By Isaiah Poritz
Bored Ape Yacht Club nonfungible token creator Yuga Labs Inc.’s trademark infringement lawsuit against two artists who allegedly sold unauthorized copycat NFTs depicting digital images of apes, survived a motion to dismiss and allegations it was brought to suppress the artists’ speech.
US District Judge John F. Walter denied Ryder Ripps and Jeremy Cahen’s motion to dismiss the suit on Dec. 16, ruling that a trademark-free speech balancing framework known as the Rogers test doesn’t apply to the allegedly copied NFTs.
Walter also denied Ripps and Cahen’s Anti-Strategic Lawsuit Against Public Participation motion, which argued the lawsuit was attempting to suppress protected speech and criticism of racist dog whistles allegedly embedded in the Bored Ape NFTs.
The Bored Ape NFT collection, released in 2021, depicts cartoon profile pictures of apes and achieved enormous popularity after being endorsed by celebrities like Justin Bieber and Paris Hilton. The NFTs have generated in more than $2 billion in total sales.
Yuga Labs brought the lawsuit in the US District Court for the Central District of California in June, alleging that Ripps scammed consumers into purchasing fake Bored Ape NFTs using Yuga Labs’ registered trademarks. Ripps, a visual artist and designer, said that his NFTs, called “RR/BAYC,” critiques neo-Nazi and alt-right imagery found in the real Bored Ape collection.
Louis Tompros of Wilmer Cutler Pickering Hale & Dorr LLP, who represents Ripps and Cahen, said the artists will continue fighting the suit as it proceeds to discovery and trial.
“This was protected First Amendment expression and artistic criticism that Ryder was engaged in, and we look forward to proving that,” Tompros told Bloomberg Law.
Ripps sought dismissal based on the Rogers test, a legal doctrine that allows the unauthorized use of a trademark as long as it is artistically relevant and doesn’t explicitly mislead consumers.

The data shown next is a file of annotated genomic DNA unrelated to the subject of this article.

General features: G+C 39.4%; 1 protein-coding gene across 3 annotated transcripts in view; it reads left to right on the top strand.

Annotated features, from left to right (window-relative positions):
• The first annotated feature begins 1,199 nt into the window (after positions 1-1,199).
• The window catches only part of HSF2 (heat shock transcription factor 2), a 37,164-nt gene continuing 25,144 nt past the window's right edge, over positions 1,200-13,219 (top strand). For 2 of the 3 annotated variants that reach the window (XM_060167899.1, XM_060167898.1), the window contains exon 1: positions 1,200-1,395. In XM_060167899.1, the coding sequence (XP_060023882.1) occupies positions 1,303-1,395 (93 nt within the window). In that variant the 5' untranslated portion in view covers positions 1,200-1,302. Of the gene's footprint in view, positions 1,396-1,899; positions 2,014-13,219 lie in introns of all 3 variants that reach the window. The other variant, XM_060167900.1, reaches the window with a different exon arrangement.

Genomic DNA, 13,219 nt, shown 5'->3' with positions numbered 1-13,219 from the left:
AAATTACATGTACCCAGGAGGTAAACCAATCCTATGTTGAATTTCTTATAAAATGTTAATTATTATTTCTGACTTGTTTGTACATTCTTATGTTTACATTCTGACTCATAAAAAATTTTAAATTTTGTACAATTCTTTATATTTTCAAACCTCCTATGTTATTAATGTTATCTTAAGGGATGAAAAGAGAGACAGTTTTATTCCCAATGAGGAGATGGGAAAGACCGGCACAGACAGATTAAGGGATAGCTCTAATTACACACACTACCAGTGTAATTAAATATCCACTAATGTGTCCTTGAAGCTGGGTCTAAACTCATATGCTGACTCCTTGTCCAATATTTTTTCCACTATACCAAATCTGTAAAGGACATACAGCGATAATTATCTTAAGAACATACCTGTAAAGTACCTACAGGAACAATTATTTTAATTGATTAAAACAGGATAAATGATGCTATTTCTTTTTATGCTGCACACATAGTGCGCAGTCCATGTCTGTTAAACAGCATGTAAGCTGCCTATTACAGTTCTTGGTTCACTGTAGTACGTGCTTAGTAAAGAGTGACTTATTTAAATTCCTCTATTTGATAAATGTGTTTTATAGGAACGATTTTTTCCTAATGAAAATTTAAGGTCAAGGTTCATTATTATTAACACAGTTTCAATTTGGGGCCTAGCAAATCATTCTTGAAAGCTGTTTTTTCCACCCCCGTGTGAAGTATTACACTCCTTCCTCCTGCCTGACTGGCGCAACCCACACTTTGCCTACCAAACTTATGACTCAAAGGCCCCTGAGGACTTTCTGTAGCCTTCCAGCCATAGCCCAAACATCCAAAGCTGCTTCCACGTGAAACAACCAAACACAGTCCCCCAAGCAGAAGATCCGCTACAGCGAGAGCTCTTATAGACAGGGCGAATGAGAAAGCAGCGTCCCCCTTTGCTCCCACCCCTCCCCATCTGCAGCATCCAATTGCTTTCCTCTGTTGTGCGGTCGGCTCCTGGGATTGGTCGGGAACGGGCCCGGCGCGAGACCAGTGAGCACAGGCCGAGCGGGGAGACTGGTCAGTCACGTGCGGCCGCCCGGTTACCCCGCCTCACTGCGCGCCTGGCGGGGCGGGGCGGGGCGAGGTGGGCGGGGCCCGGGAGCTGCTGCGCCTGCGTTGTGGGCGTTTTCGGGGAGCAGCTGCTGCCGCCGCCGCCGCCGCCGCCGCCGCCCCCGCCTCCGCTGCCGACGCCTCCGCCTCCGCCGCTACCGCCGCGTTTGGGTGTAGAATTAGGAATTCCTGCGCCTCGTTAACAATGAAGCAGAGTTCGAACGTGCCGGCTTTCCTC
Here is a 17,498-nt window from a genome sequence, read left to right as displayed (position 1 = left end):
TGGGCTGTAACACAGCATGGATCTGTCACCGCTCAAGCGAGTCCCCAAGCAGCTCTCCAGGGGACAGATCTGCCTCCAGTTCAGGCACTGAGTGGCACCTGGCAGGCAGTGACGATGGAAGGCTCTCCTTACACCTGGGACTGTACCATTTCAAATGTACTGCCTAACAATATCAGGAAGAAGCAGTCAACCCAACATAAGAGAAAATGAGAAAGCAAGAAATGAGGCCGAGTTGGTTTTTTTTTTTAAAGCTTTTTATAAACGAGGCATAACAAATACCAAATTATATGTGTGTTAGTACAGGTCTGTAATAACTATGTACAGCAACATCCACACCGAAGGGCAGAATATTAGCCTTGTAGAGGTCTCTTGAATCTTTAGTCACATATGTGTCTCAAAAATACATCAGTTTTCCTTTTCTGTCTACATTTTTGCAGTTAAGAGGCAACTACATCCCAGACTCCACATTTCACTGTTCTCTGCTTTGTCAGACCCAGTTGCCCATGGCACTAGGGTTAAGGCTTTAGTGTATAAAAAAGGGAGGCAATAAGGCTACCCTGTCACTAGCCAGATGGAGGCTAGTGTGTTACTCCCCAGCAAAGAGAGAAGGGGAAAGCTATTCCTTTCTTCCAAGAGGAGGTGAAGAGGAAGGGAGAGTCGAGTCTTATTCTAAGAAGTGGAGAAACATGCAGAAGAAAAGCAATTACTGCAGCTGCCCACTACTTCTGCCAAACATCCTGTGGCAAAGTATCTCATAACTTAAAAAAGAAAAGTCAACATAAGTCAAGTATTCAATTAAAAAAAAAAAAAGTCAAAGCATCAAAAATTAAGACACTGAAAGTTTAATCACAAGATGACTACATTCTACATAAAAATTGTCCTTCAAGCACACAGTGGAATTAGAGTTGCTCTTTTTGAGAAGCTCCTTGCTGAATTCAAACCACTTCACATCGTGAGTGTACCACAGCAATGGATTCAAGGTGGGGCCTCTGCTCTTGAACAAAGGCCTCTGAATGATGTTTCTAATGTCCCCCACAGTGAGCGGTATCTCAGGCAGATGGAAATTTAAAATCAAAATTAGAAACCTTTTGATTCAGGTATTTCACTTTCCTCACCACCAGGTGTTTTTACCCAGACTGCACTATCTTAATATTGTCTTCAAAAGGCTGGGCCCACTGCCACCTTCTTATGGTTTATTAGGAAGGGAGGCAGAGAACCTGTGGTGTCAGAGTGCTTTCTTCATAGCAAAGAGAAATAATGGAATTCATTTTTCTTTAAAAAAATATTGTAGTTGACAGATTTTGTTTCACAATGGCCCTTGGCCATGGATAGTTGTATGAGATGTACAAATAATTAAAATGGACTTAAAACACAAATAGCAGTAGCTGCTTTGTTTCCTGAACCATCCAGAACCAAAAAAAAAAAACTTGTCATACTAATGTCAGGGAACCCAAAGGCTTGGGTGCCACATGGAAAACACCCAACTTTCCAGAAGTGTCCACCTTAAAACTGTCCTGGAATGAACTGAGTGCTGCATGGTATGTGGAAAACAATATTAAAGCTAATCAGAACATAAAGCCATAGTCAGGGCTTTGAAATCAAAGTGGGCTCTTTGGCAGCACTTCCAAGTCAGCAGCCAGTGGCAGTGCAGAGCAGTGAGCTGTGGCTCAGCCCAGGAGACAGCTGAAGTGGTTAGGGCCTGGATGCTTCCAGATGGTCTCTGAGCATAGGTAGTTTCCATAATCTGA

But the judge was unconvinced, finding that the RR/BAYC NFTs “do not express an idea or point of view,” but instead points to the same images associated with the original Bored Ape collection. That means the Rogers test shouldn’t apply, Walter said.
Even if the court did apply the test, Walter found, Ripps’ use of the Bored Ape trademarks, including its skull logo, wasn’t artistically relevant. “Although there is a low bar for artistic relevance, as Plaintiff points out, it is not infinitely low,” the judge wrote.
The RR/BAYC NFTs are also explicitly misleading because they use the same trademarks in the same NFT marketplaces, Walter noted.
In a pending case involving Jack Daniel’s and dog toys, the US Supreme Court will consider whether the Rogers test should apply to ordinary consumer products.
Ripps’ anti-SLAPP motion failed because Yuga Labs’ lawsuit was based on the commercial use of a trademark, not on Ripps’ criticism of the Bored Ape NFTs, Walter said.
A Yuga Labs spokesperson said in a statement to Bloomberg Law that the ruling rightly moves the case forward. Ripps and Cahan “intentionally misled consumers and made millions by using Yuga’s intellectual property to market and sell copycat NFTs. We will continue to prove these facts as the case progresses,” the spokesperson said.
Fenwick & West LLP represents Yuga Labs.
The case is Yuga Labs Inc. v. Ripps, C.D. Cal., No. 2:22-cv-04355, motion to dismiss denied 12/16/22.
To contact the reporter on this story: Isaiah Poritz in Washington at
To contact the editors responsible for this story: Adam M. Taylor at; Jay-Anne B. Casuga at
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